Find hundreds of great books—from the hottest new releases and bestsellers to tried and true classics to rare gems—each hand-picked and hand-curated from Southern indie booksellers' websites, newsletters, emails, facebook and twitter posts and from the moments when they stop us in the street, push a book in our hands and say…"YOU'VE GOT TO READ THIS!"
RECENT RECOMMENDATIONS FROM SOUTHERN INDIES...
WOW! I think the last few times I have read Karin's new books I think they are the best yet. This book is no exception to that pattern. The plot of an epidemic is incredibly real and the continued unfolding of Will and Sara's relationship during extreme duress is spellbinding. The focus on things, like domestic terrorism, that are sometimes swept under the rug are front and center in this book. I have a hard time imagining how much research was involved to reach the level of detail in so any complex medical and scientific situations in this book. The pace is fast and if you skip a page you will miss something important. There are perfect examples of evil hiding in plain sight, but also wonderful examples of sacrifice and heroism. Don't miss this journey with Will and Sara.
The Last Widow by Karin Slaughter ($27.99*, William Morrow), recommended by Fiction Addiction, Greenville, SC.
A crazy thrill-ride from the first page, I was so absorbed that I read the entire book in a day. Every time I thought I had everything figured out Herron threw in another twist I was not expecting. Her detailed knowledge of 911 dispatch gave this book a layer of realism that a lot of thrillers don't have, and the mother/daughter relationship at its heart filled me to the brim with all the feels. In a crowded field, this is not a debut to miss!
Stolen Things by R. H. Heron ($26.00*, Dutton), recommended by Page 158 Books, Wake Forest, NC.
Is Friday Night Lights meets Ottessa Moshfegh a thing? Because this collection is kind of like that: unafraid of being dark or weird or gross, and set within the wandering, vacant emptiness of Texas, or anyplace far enough away for you to feel like there's no one else around. These are my favorite kinds of stories, with sharp, surprising sentences and characters full of wanting and loneliness, resourcefulness and humor.
Black Light by Kimberly King Parsons ($15.00*, Vintage), recommended by Avid Bookshop, Athens, GA.
I feel blessed having read Geoffrey Orr's memoir The Blessing. I was captivated by his opening confession that he feels blessed by a family tragedy. He avoids the usual cliches by not mythologizing the death of his brother and his struggle to regain his place in the world. The book lacks the "look at me" quality of many "overcoming adversity" memoirs and instead steps readers through the scenes building to and following the loss. His "big reveal" of how writing saved him is more of a soft landing on the far side of disaster. It carries the scars of the tragedy into a new place that is, obviously, a blessing.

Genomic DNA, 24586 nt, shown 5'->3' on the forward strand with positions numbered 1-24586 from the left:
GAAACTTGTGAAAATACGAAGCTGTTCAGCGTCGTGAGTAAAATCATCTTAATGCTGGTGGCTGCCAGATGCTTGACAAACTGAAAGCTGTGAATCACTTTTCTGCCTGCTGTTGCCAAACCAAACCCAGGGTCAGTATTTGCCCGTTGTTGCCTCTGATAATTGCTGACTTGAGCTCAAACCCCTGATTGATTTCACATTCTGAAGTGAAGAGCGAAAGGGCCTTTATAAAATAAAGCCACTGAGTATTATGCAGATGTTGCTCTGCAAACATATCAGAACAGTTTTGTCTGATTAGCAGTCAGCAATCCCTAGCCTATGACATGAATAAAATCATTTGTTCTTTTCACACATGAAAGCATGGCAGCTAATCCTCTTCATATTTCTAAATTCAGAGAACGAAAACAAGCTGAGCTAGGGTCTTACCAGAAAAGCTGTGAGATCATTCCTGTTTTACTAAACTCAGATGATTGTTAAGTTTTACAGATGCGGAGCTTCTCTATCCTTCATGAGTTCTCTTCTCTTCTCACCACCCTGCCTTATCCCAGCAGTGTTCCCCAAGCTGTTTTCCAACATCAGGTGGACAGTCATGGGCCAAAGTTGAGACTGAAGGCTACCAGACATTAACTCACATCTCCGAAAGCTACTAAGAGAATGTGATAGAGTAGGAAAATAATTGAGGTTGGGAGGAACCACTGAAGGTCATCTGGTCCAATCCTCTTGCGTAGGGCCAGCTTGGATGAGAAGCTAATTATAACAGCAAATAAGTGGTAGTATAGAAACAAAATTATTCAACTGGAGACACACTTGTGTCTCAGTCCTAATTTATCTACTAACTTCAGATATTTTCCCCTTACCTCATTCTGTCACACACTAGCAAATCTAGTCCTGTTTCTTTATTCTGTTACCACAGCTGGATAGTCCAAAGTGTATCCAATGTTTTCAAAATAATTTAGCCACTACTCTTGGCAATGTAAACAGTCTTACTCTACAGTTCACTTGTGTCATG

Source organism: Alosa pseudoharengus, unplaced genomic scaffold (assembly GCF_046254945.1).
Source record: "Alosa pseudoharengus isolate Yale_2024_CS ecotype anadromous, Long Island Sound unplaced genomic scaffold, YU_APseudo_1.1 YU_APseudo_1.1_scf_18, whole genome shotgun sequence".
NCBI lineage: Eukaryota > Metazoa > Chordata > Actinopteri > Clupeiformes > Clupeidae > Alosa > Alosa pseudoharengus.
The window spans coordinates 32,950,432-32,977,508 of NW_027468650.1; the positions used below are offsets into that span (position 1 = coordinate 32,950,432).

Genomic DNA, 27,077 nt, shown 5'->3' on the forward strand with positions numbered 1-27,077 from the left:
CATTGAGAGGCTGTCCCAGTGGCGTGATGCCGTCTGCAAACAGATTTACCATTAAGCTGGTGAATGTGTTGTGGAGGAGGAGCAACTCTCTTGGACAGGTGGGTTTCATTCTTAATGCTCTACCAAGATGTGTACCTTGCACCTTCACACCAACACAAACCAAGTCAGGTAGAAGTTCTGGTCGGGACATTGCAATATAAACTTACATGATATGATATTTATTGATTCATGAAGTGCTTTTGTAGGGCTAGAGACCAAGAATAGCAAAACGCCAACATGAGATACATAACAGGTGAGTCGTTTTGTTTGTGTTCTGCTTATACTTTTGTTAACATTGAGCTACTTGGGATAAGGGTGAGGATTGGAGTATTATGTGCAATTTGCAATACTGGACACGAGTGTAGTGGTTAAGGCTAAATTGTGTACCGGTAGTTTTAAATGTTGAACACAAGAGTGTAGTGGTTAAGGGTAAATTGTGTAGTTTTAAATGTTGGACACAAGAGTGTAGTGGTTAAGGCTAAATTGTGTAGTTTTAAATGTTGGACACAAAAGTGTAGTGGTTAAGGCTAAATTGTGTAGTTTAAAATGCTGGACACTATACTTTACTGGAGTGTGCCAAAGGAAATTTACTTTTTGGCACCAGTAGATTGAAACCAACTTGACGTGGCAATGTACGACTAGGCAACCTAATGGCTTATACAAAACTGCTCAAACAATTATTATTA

The Blessing: A Memoir by Gregory Orr ($15.00*, Milkweed Editions), recommended by Book No Further, Roanoke, VA.
Sr. Helen Prejean's memoir of her spiritual life prior to Dead Man Walking has an engaging conversational tone which makes her journey accessible and interesting--particularly to those interested in the intersection of faith and social justice. Of special interest to Catholics will be the chapters on Vatican II and how the changes affected the life of nuns in convents, but this is highly recommended to people of all faith traditions.
River of Fire: My Spiritual Journey by Sister Helen Prejean ($27.00*, Random House), recommended by Wordsworth Books, Little Rock, AR.
Odd—in the best way—and appealing, Drive Your Plow is equal parts mystery and environmental anthem. The novel’s protagonist is an older woman—bridge architect, English teacher, and translator of William Blake—whose love of animals and devotion to astrology lead her to blame the recent murders of hunters in her remote Polish village on the revenge of area wildlife. Olga Tokarczuk gives us a prickly, idiosyncratic character who resists pigeon-holing and slowly garners our sympathy and support, keeping us off balance and propelled toward the story’s resolution.
Drive Your Plow Over the Bones of the Dead by Olga Tokarczuk ($27.00*, Riverhead Books), recommended by Malaprop's Bookstore/Cafe, Asheville, NC.
Sarah M. Broom grew up in New Orleans, New Orleans East to be exact, an area that tourists don't go to. Often neglected by the city administration, the area suffered even greater during the aftermath of Hurricane Katrina. This is a memoir of family history, the city's history, class and racism through the lens of the house Sarah grew up in, which was lost to "The Water." As she continues to get pulled back to the city despite her attempts at distance, she struggles with the meaning of "home" when it seems like home is always working against you. Exceptional and moving, this is the kind of memoir against which other memoirs get judged.
The Yellow House by Sarah M. Broom ($26.00*, Grove Press), recommended by Fountain Books, Richmond, VA.